The Memphis Church Health Center, led by clergy/physician Dr. Scott Morris, was a growing health ministry in Memphis directly providing care to those who were the working poor and without health insurance. The Center provided excellent primary care, pastoral care and excellent referral services provided significant access to specialists across Memphis. Methodist Hospital contributed important resources and support, both physical and human. Dr. Morris was an enthusiastic and convincing leader for the Center. A member of our congregation proposed for Shady Grove to support the ministry through a “Race for Grace,” a 5-K run, begun upon the Congregation’s 40th Anniversary, and continued over the years. The Race was a success. Another resource we were able to provide was for the National Parish Nurse Network out of St. Louis, who needed a place to gather parish nurses in Memphis for education and certification. We did that. I was invited to serve as a faculty member in Bible and Theology for the annual sessions. The commissioning was held in the Sanctuary.

An opportunity arose to teach with a physician colleague at Memphis Theological Seminary entitled, “Health Ministries and the Church”. Dr. James H. Ericson and I did this jointly for two years. Dr. Erickson, an MD, MPH and MS worked with the Civil Air Patrol National Health Program.

The third important area was the ability to encourage and be part of Dr. Tom Feagin’s efforts at Methodist Central Hospital, who led in formation of a Bio Ethics advisory committee for the area. We met regularly at various hospitals, but mostly at Methodist. Over time we formed what was called the Memphis Bioethics Consortium. With the collaboration of many in area hospitals—including City of Memphis Regional Hospital, a strong Veterans’ Administration hospital, St. Jude’s Children’s Hospital, Baptist and others—the Consortium began symposia on various topics that were held, not only in various local hospitals, but also annually at the University of Memphis and Rhodes College. At the University of Memphis, the Consortium sponsored Dr. Larry Churchill (newly arrived at Vanderbilt Med School) for a focus on justice issues in health care reform. In the year 2000, at Rhodes College, the Consortium featured Dr. Al Jonsen, emeritus professor of medicine and ethics from the University of Washington. Dr. Jonsen presented two addresses, the first tracing the history of medical ethics beginnings, “God committees”—dialysis anyone?” and another on how to analyze clinical cases. Dr. Robert Llewellyn, Vice President for Academic Affairs at Rhodes, was a member of the Consortium, hosting us on many occasions, and finally assumed responsibility for leadership. Dr. Feagin retired. So did I. Dr. Rob Llewellyn, at Rhodes College carried on.

The journey—The Thing Itself; the Tapestry of but one aspect of ministry in higher education—sought to be one of responding to both demonstrated need and opportunities presented, inspired by our understanding of what we understood as faithfulness to the task. It reflects a conviction concerning how we practice conveying the Good News, how we show the ways in which values are conveyed in our society beyond the sanctuary and into our schoolhouses and the communities in which we live. For me, it seems to fit what it means to be “doing justice, loving mercy, walking humbly with God,” discovering the responsiveness of the Samaritan not passing by the one wounded, and of learning and forming life around what love of the neighbor requires.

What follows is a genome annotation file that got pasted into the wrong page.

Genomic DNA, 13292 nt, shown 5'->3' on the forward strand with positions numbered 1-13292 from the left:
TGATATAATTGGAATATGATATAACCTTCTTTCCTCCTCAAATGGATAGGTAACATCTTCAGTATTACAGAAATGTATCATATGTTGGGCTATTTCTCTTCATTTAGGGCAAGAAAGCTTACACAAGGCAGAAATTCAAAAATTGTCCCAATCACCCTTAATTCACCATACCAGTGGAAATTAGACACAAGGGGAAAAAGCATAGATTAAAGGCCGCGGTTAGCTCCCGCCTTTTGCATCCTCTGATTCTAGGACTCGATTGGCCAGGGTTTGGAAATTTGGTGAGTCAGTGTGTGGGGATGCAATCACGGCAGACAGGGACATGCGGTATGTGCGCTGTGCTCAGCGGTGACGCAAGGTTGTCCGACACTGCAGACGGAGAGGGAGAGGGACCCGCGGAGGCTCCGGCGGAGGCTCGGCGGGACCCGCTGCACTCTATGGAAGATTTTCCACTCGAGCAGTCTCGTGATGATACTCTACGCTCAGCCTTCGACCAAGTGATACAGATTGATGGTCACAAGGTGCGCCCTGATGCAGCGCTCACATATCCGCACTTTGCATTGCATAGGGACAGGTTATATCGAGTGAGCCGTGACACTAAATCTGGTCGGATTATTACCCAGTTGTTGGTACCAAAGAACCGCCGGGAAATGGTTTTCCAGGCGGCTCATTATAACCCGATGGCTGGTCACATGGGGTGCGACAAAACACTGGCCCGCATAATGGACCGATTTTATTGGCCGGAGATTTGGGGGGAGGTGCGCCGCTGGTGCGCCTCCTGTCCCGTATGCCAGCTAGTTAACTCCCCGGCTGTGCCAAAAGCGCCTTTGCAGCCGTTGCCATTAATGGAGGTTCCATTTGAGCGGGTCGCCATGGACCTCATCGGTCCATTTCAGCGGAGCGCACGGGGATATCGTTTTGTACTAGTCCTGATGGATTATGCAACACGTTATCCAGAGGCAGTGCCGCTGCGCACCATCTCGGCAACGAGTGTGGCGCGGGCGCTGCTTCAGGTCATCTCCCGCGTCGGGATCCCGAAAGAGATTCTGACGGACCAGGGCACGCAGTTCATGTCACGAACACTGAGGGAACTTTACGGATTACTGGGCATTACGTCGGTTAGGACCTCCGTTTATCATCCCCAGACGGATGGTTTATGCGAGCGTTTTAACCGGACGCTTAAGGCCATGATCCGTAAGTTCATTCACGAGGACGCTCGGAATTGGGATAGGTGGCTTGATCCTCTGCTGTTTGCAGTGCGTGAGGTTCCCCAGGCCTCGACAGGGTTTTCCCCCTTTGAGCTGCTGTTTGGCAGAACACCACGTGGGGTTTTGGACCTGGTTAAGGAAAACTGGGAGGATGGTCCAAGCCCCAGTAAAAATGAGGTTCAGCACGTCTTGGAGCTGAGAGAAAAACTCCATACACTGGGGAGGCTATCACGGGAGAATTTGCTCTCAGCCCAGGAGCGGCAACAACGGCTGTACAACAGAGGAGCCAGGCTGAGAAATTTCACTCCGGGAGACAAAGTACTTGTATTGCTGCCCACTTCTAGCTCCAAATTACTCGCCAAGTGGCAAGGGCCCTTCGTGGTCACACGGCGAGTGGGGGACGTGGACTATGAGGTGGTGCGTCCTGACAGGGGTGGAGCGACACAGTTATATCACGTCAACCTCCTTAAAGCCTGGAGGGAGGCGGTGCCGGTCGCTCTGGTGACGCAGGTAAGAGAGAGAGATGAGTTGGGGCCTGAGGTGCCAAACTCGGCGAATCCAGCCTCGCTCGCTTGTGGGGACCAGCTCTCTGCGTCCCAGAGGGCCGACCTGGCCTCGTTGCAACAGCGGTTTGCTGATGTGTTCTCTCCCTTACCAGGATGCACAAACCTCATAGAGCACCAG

Thomas F. Mainor         Williamsburg, Virginia   September 12, 2014

A Post Script

Post Retirement Betty and I returned to Williamsburg in 2002. An early opportunity to ‘fail retirement’ was the invitation to teach a course in William and Mary’s Christopher Wren Association’s courses “for life-long learning.” Partnering with two colleagues in Williamsburg—one was director of Olde Towne Medical Center, Judy Knudson, and the other a physician who taught at Yale Medical School for over 20 years, Dr. John Marsh. Our focus was essentially to discuss the issues and advocate for comprehensive health care reform. We felt the nation needed to move toward a “single payer” method of health care reimbursement. We were extremely fortunate to have Neurologist Dr. Thomas Pellegrino of Eastern Virginia Med School join with us for the course for three years. His presentations with us were a wonderful example of a practitioner who combined his understanding of patient advocacy with powerful analyses of health care costs, policies and procedures in very helpful and compelling ways. We were enriched by his wisdom and his willingness to teach with us. Those in our classes were quite responsive. Unfortunately, due to his untimely death, we did not continue to repeat our efforts. His father, Edmund Pellegrino, 92, died in June 2013.

This journey in higher and medical education ministries made possible introductions to many outstanding faculty, scholars and students. In this journey, I found religious and faith perspectives operative in some of the most difficult and painful moments in the lives of patients and families. The privilege of being allowed to engage in the paths that emerged was one for which I shall always share enormous gratitude. Thanks be to God.